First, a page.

Jason Blau’s world had come crashing down. Losing his job and ending his marriage were just some of the troubles he was facing. “I felt like it was the result of the high levels of stress and anxiety in my life and the way in which I was reacting and responding to it,” he explained.
In search of a healthy coping mechanism he discovered the practice of meditation. “I quickly fell in love with this idea of stillness and silence—sort of the opposite of reacting and responding to the stimuli—the things that were happening in and around my life.”
Inspired by his newfound passion, he had opened the first and only guided meditation studio in Philadelphia, providing a place where people could learn to tune into their body and their breath, become more present in the moment, and alleviate stress and anxiety while feeling supported without judgment by people in the community.
Unfortunately, despite his best efforts, he was forced to shutter his studio in 2019 and subsequently became an adjunct to a traditional therapy practice helping clients achieve mindfulness.
During COVID he was invited to join a Zoom call as a facilitator for a group called Broken Ties. Broken Ties is an organization for frum Jews that provides support groups and community services for families experiencing parental alienation or family estrangement, as it is sometimes called. Parental alienation is a term used to describe a situation where an adult child no longer has contact or communicates with their parents.
“After giving some tools and techniques and showing them different ways of thinking about their situation, I started to get calls from people who were part of that group asking me to work with them and coach them individually.”
Before long Blau crafted a program where he coached people one-on-one to help them navigate relationship issues by giving them the right tools to overcome their challenges. “Coaching is all about how to change things, move forward and put yourself in a position for success,” he said. “I was so passionate about this process and empowering people because it helped me and I knew what it was like to feel so stressed and anxious about what is happening in one’s life.”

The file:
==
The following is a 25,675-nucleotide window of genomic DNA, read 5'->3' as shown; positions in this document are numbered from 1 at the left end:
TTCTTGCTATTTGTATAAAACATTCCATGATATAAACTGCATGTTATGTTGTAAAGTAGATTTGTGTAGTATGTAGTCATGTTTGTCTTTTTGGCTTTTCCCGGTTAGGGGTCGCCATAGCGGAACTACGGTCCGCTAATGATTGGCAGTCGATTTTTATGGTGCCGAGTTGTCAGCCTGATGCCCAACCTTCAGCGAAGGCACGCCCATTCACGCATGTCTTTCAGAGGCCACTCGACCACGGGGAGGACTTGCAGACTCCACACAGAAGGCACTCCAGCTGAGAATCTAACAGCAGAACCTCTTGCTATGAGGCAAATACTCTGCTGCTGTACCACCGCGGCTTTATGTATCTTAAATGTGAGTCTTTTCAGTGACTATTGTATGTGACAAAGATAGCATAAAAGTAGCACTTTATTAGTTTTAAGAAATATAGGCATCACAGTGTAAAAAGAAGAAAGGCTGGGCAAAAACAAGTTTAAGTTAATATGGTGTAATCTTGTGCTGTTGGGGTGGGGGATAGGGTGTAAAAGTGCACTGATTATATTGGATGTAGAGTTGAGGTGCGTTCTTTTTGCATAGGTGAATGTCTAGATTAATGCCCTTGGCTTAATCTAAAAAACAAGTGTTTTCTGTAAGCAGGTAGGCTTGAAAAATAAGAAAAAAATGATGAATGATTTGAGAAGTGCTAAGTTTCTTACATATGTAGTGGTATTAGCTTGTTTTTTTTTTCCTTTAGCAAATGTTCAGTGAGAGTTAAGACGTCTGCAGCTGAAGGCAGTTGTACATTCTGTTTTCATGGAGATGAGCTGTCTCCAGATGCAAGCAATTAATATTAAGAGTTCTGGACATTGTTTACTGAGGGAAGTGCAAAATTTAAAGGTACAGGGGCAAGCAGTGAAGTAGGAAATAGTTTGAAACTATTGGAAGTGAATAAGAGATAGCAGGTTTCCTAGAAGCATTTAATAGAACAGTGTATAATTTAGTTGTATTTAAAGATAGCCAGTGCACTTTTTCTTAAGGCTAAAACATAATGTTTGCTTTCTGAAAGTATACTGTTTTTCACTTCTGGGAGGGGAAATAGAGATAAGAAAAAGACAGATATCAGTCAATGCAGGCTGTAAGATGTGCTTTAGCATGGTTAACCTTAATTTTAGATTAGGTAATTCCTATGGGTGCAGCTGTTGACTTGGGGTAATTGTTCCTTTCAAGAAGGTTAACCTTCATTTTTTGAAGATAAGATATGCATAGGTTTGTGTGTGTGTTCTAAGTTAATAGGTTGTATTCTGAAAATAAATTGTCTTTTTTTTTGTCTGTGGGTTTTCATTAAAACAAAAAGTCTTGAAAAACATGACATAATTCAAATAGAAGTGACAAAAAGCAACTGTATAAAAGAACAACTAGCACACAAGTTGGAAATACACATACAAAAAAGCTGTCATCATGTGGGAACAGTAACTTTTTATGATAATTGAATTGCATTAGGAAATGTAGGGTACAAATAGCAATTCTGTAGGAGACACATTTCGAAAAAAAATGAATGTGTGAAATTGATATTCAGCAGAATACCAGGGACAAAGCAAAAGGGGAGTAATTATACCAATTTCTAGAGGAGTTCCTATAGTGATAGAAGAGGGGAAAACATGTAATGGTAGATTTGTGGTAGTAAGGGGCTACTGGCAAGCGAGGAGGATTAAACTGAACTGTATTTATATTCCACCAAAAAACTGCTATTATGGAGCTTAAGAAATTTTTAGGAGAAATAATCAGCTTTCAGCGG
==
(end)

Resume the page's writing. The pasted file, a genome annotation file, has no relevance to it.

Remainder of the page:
Although raised Conservative, through this journey Blau soon discovered what it meant to be observant and began his own path to “frumkeit,” as he calls it, around two and a half years ago, “The journey through all of this was predicated upon me helping others, which in return helped me and my daughter,” he said.
“It’s been rewarding over the last couple of years to watch hundreds of people who have used their situation in life the same way I used mine … to really shift and change themselves to recreate the essence of who they want to be.”
These days Blau offers his clients The Mindset Shift Blueprint, a six-step process, followed by The Bridge. He deeply believes that everything is created in the mind first. “How we think about something is how we speak about it, and is usually indicative of how we show up or take action in the world.” So he aims to help people shift the way they think, reduce their negative self-talk, stop the self-limiting beliefs, help people get clear and specific about their desires, focus their attention and show them how to become truly conscious and aware for the purpose of real growth, real self-improvement.
The first step in the Blueprint is about pausing and utilizing breathing exercises and mindfulness techniques and gaining a sense of calm.
Step two is about becoming present and learning to stop the mind from being triggered by past memories or trauma. By retraining the mind, one can refocus on what is actually happening in the moment. “It does not immediately change what is happening in your life but it does give you a different starting position.”
The third step deals with perspective and “learning about what lens you are looking through and how it colors what you see.” That lens, Blau said, also helps identify what a person does not want in their life.
In step four a person learns to become clear and specific about what they want. Once that happens can they truly begin to move towards it.
Taking action that aligns with where a person wants to go is the fifth step. Most people want to go in one direction but their prior actions tell them something different because they are unaware and react with old patterns. A person must interrupt those patterns and deliberately and intentionally take action.
Identifying and overcoming fear is the final step. Fear blocks a person from moving forward. But instead of pushing it down or setting it aside, it’s essential to get to the root of it and then work hard towards overcoming it so that it doesn’t keep you stuck with where you are. “When you reduce fear, what actually gets built up is confidence. It’s an inverse relationship.”
The Bridge is about being able to use this process to help empower others, whether that is your child, your spouse, your co-worker or others. In order to achieve this, boundaries must be created ensuring a person feels safe and secure as they go and engage with others.
The final phase deals with validation techniques “which means asking the right types of questions for the purpose of understanding other people’s perspectives, understanding what other people mean by what they say instead of making assumptions and acquiring other pieces of information that allow you to give people what they need. It’s the true definition of leadership—helping others get what they want and you get what you want.”